The Nobel brothers and Rothschild family exploited rich oil resources in Baku. Their competition had a great impact on oil production in that time.
This growth of oil production in Baku was based upon high quality crude oil, cheap available manpower, and the unusually quick and effective development and implementation of technical improvements. The Nobel Brothers put in a pipeline from the oil fields to the shore, and sent out oil tankers.
Brothers Nobel oil company, was headed by Ludvig and the three Nobel brothers were the main shareholders. Ludvig organized the entire system for refining, transporting by pipeline, boat and train, storage and selling and made a number of technical and commercial innovations.
Oil companies owned by the Rothschild family entered the scene in Baku followed by Rockefeller’s gigantic Standard Oil Company. This heated competition for control of the world’s top producing region. Blowout production decreased as the equipment was improved.
By 1884 Rothschild and Nobel were pumping as much oil from the Baku Oil Fields as Rockefeller was from all of his holdings in the United States. By 1901, Baku produced more than half of the world’s oil.
Rockefeller and Rothschild were competing as the world’s foremost oil and banking barons. Rockefeller was determined to do in Russia what he had succeeded in doing in the United States cornering the refining and distribution of oil.
But the two competitors finally realized that competition was not a good thing. The more oil wells they drilled, the more oil was produced, the more the price of oil per barrel fell.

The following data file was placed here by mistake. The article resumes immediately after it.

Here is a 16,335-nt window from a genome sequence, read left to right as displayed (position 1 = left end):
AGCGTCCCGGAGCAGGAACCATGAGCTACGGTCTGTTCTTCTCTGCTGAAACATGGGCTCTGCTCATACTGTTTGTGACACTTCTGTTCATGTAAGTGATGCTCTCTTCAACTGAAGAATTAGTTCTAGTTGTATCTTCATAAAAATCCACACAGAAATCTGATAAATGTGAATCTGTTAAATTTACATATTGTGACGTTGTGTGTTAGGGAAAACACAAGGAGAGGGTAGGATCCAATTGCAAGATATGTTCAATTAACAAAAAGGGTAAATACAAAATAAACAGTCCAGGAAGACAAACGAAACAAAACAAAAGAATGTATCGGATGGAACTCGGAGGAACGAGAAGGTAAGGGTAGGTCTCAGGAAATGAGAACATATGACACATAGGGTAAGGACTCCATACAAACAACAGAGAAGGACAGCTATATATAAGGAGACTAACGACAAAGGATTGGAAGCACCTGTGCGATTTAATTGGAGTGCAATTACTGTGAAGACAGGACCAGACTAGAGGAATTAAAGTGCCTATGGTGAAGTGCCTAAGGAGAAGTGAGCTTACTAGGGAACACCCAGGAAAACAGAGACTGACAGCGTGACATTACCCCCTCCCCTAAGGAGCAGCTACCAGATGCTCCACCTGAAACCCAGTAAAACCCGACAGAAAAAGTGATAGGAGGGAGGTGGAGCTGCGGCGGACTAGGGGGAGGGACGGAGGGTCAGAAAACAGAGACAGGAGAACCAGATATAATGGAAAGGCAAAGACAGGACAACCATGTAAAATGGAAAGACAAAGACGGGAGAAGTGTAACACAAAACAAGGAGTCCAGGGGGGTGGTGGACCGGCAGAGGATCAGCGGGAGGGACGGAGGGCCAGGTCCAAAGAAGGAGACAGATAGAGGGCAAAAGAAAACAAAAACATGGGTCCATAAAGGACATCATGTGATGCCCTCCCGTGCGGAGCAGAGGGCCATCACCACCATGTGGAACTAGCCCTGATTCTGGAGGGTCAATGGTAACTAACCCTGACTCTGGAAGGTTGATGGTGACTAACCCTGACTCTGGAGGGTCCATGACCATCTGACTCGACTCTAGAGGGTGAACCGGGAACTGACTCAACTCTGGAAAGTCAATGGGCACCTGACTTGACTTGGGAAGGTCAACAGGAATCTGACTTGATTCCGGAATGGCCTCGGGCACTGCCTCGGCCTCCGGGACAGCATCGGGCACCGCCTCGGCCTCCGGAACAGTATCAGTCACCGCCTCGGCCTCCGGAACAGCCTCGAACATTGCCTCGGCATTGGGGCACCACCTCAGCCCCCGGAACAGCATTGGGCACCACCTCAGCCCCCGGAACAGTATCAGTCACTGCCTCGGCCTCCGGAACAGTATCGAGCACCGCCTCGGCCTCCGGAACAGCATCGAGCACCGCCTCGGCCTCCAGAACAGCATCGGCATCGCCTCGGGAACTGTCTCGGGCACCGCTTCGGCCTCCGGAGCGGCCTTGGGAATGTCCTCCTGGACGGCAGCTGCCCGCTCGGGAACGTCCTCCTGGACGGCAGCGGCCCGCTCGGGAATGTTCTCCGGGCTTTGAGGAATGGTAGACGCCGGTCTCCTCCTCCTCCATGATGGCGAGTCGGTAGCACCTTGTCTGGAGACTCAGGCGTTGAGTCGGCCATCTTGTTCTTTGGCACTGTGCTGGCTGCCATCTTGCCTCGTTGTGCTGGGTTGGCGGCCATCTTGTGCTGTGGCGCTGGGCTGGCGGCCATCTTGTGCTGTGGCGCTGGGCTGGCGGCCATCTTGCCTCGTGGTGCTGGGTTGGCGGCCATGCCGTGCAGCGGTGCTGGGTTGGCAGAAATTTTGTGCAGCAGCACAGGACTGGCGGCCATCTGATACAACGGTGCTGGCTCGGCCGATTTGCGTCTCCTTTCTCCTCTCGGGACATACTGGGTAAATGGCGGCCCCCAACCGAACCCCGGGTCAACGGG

It was decided that the world’s markets would geographically be carved up, with the two barons, Rockefeller and Rothschild, each having their separate, well-defined shares.
Moreover, limits would be put on oil produced globally so as to keep the market price as high as possible. Under this arrangement, both Rothschild and Rockefeller would benefit.
Of course, all other competition would be squelched, driven out of business, including the Nobel Oil Company in Baku.
Rockefeller knew the only way he was going to get in was to depose Tzar Nicholas II. As a solution the Rockefeller-Rothschild cartel funded the Bolshevik Communist revolution of 1917 to get control of the Baku oil.
Rockefeller’s puppets, Lenin, Trotsky, and Stalin, soon reigned over the vast Soviet Russia empire.
In 1918 British forces captured the Baku oil fields. The Allies held the oil fields for two years. When US troops left the Baku oil fields, the 11th Red Army overwhelmed the weakened British forces that were still holding Baku, and took the oil fields back, ending World War I, and creating the reason for the Iron Curtain which would divide East and West for the next 68 years.
Lenin, following orders from the Rockefeller-Rothschild cartel, seized power in Baku and Branobel’s oil business in Azerbaijan was nationalized.
Hundreds of thousands of residents were slaughtered, especially the families of the oil company executives, engineers, and chief workers. Their luxurious mansions and homes were plundered, wives and children raped, tortured and murdered. The oil derricks and facilities of Baku were set on fire — torched.
The Nobel brothers fled for their lives back to Sweden, selling almost half of their shares in Branobel’s to Standard Oil, so they could have the same property rights.
Naturally, the Baku oil assets of Rothschild and Rockefeller were lost as well, but this was according to plan. That plan dictated that Russia would, during the Communist era, not be a world player in oil.
This closing of Baku immediately resulted in an astronomical increase in the global price of oil. Rockefeller and Rothschild were well compensated for the temporary loss of their Baku assets. “Creative Destruction” had brought fabulous riches to both Rothschild and Rockefeller.